Interview: Val McDermid

4 Mins read

Val McDermid is something of a media personality these days, often popping up on TV and radio. She was even asked about writing an opera recently on BBC Radio 3’s Private Passions. But it is her crime writing that has garnered a legion of fans who snap up her books as soon as they’re published. Latest addition to her body of work is Splinter the Silence, featuring Tony Hill and Carol Jordan, which we reviewed here. In this new novel, the Scottish author has woven her tale around a thoroughly modern phenomenon – internet trolling. We have finally managed to track her down for an interview, and here it is… Enjoy!

Splinter the Silence is the ninth in the Tony Hill/Carol Jordan series. Can creating a much-loved set of characters become a burden to an author?
I can only speak for myself, and there is nothing burdensome about returning to Tony and Carol. Because I never write two books back to back with the same characters, I always return fresh and excited to explore what happens next. If that stops being the case, I’ll stop writing those books. It’s not like I don’t have other ideas in my head!

How far in advance do you plan? Do you already have the plot for book 10 mapped out in your head?
I don’t plan further ahead than the next book in the series. Generally, as I reach the end of one Tony and Carol book, I start to get a glimmer of where the next one might go, and the story that will take me there. So I know the broad story arc of book 10 but I won’t be starting it till late 2016 so there’s plenty of time yet for it to develop.

Splinter The Silence

You’ve known them for so long now, do you sometimes see these characters as members of your extended family?
Thankfully there is nobody quite that dysfunctional in my real family… Although I ‘know’ Carol and Tony very well, I never fall prey to the illusion that they’re real. For a start, I can control them in a way I can’t control my real family!

Splinter the Silence has a very 21st century problem at its heart – internet trolling. What gave you the idea to base your story around it?
I’ve got a few friends who have suffered from particularly egregious trolling, so that gave me a personal dimension on something that’s been covered quite a lot by the media. I thought it was a phenomenon that would allow me to weave an interesting story around it. And it’s always good to be writing about something that provokes a strong response in my heart.

Social media is an essential part of an author’s toolbox these days. How do you view it?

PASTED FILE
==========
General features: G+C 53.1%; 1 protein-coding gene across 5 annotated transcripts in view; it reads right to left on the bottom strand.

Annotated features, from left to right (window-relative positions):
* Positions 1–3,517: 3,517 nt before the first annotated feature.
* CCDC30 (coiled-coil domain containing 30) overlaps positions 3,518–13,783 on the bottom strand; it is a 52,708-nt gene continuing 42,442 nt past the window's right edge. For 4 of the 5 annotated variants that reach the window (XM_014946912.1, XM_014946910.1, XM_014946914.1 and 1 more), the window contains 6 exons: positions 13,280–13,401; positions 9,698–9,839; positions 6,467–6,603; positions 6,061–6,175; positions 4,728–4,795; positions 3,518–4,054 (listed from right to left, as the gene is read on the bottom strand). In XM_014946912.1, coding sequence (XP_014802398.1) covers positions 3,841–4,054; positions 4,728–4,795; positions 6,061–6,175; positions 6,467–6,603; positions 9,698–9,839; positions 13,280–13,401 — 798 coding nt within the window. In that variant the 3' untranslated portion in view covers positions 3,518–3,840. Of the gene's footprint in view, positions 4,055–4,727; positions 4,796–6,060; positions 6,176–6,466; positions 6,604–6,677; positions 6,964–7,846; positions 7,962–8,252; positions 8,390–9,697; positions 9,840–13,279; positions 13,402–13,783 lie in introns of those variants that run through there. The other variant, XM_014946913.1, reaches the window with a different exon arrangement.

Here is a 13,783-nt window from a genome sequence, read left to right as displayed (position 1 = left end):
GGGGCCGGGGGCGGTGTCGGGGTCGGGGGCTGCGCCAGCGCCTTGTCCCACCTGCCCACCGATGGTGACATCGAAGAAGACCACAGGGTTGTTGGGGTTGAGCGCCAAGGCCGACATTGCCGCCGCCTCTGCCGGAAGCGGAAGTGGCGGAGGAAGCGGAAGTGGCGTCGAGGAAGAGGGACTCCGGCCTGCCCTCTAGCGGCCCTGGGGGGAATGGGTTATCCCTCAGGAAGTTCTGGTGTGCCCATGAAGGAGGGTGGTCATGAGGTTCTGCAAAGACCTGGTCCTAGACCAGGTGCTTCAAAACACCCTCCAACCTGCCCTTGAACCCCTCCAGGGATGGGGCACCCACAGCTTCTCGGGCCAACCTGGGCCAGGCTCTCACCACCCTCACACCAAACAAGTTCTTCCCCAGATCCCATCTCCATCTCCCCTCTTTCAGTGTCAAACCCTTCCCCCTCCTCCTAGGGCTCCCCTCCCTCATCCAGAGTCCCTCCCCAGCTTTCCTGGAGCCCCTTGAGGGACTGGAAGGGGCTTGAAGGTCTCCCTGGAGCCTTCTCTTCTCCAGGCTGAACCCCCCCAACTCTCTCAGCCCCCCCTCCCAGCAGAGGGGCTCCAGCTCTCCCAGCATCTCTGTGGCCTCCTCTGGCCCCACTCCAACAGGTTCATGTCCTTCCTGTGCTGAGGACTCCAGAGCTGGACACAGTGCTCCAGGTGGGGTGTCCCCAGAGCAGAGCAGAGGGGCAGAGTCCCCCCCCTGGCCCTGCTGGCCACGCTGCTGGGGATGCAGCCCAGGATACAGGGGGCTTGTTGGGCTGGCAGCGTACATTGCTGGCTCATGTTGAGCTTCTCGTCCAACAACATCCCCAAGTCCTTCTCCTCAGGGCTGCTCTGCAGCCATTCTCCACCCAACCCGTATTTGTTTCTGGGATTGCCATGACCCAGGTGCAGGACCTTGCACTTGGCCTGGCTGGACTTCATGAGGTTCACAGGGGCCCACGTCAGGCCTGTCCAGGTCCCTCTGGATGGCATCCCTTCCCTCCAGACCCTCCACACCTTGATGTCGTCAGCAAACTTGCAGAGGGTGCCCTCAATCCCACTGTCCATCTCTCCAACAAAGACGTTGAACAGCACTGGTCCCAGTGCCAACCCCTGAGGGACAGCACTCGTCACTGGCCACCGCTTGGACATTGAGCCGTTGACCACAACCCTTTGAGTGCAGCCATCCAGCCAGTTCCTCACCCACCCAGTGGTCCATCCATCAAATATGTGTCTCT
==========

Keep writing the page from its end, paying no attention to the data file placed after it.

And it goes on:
It’s a mixed blessing. I welcome the opportunity to engage with friends and readers in a way that wasn’t possible formerly. It means I come across all sorts of fascinating stuff I might otherwise miss. But there’s also an incessant stream of trivia that can be distracting when I ought to be working! And there’s also a significant amount of genuine nastiness that seems to have been unleashed by the possibility of anonymity.

Have you ever been at the receiving end of trolling?
Not in any major way. I’ve had occasional nasty tweets but I just block the senders and get on with my day. But that’s impossible when you get a massive cascade of vile vitriol as some have done.


How do you set about writing a book? Do you set yourself daily targets? Are you a planner or do you fly by the seat of your pants?
The only target I have is the deadline. I’ve done this enough times to have a sense of when I need to start and how far in I need to be at various points on the calendar. Usually I’m not quite where I need to be when I need to be there so I write in a state of panic mostly. Physically writing the book takes me about three months of seven-day weeks. I generally start about 10 in the morning and finish late in the evening. Or in the early hours, if it’s going well. When I start I know the shape of the story and some of the crucial turning points but not much more than that. I only ever know the details of the next four or five sections that lie ahead of me. I used to plan very carefully but my method changed about a dozen years ago. My editor thinks its because I became more confident in my narrative skills.

Some series authors seem to run out of steam after a while, but you are a glutton for punishment – juggling several at once with no sign of flagging. How do you keep them all fresh and exciting?
I get bored very easily… As I said, I never write books back to back with the same characters. It gives me – and them – space and time to breathe and consider what’s the best way forward.

Your early attempts at novel writing met with rejection. Did you ever dream of the success you’ve enjoyed through your work as a novelist?
No. I thought I maybe had five or six books in me. I hoped I’d find a readership. But the way things have worked out for me has been far beyond what I ever imagined. I’ve worked hard for my success, but I’ve also been lucky.

What advice would you give to any would-be author?
Stop talking about it and just do it. Also, stop tinkering with that first chapter. It’s never going to be perfect. Hammer on to the end then go back and revise it in the light of what you know now.

What’s next for you? And for Tony and Carol?
I’ve got some radio projects in the pipeline – drama and documentary – and then of course it will be time to write next year’s book, which sees the return of cold case detective Karen Pirie. And in 2017, there will be a new Tony & Carol book!

Read our review of Splinter the Silence here, and Val’s earlier book The Skeleton Road here.

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